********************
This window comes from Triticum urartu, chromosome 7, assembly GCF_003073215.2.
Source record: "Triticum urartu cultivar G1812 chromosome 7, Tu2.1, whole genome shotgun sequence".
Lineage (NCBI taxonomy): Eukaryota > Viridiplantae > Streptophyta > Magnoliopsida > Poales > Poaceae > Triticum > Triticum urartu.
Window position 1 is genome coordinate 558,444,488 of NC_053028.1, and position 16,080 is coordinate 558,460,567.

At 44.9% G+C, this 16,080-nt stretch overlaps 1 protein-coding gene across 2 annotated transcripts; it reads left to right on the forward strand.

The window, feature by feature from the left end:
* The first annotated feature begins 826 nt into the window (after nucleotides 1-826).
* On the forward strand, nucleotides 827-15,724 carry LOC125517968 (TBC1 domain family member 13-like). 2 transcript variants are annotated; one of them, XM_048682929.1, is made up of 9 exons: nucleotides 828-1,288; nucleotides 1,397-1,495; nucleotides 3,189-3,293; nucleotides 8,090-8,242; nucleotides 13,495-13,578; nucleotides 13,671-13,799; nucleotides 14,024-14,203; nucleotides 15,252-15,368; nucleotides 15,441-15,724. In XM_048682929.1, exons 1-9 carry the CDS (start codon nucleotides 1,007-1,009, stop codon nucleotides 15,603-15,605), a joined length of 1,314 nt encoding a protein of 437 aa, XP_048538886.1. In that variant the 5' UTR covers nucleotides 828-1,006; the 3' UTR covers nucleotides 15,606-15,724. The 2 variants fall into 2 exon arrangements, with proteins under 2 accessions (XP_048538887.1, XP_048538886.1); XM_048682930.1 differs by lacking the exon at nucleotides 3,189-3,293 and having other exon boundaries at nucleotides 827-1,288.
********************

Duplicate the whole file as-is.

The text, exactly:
This window comes from Triticum urartu, chromosome 7, assembly GCF_003073215.2.
Source record: "Triticum urartu cultivar G1812 chromosome 7, Tu2.1, whole genome shotgun sequence".
Lineage (NCBI taxonomy): Eukaryota > Viridiplantae > Streptophyta > Magnoliopsida > Poales > Poaceae > Triticum > Triticum urartu.
Window position 1 is genome coordinate 558,444,488 of NC_053028.1, and position 16,080 is coordinate 558,460,567.

At 44.9% G+C, this 16,080-nt stretch overlaps 1 protein-coding gene across 2 annotated transcripts; it reads left to right on the forward strand.

The window, feature by feature from the left end:
* The first annotated feature begins 826 nt into the window (after nucleotides 1-826).
* On the forward strand, nucleotides 827-15,724 carry LOC125517968 (TBC1 domain family member 13-like). 2 transcript variants are annotated; one of them, XM_048682929.1, is made up of 9 exons: nucleotides 828-1,288; nucleotides 1,397-1,495; nucleotides 3,189-3,293; nucleotides 8,090-8,242; nucleotides 13,495-13,578; nucleotides 13,671-13,799; nucleotides 14,024-14,203; nucleotides 15,252-15,368; nucleotides 15,441-15,724. In XM_048682929.1, exons 1-9 carry the CDS (start codon nucleotides 1,007-1,009, stop codon nucleotides 15,603-15,605), a joined length of 1,314 nt encoding a protein of 437 aa, XP_048538886.1. In that variant the 5' UTR covers nucleotides 828-1,006; the 3' UTR covers nucleotides 15,606-15,724. The 2 variants fall into 2 exon arrangements, with proteins under 2 accessions (XP_048538887.1, XP_048538886.1); XM_048682930.1 differs by lacking the exon at nucleotides 3,189-3,293 and having other exon boundaries at nucleotides 827-1,288.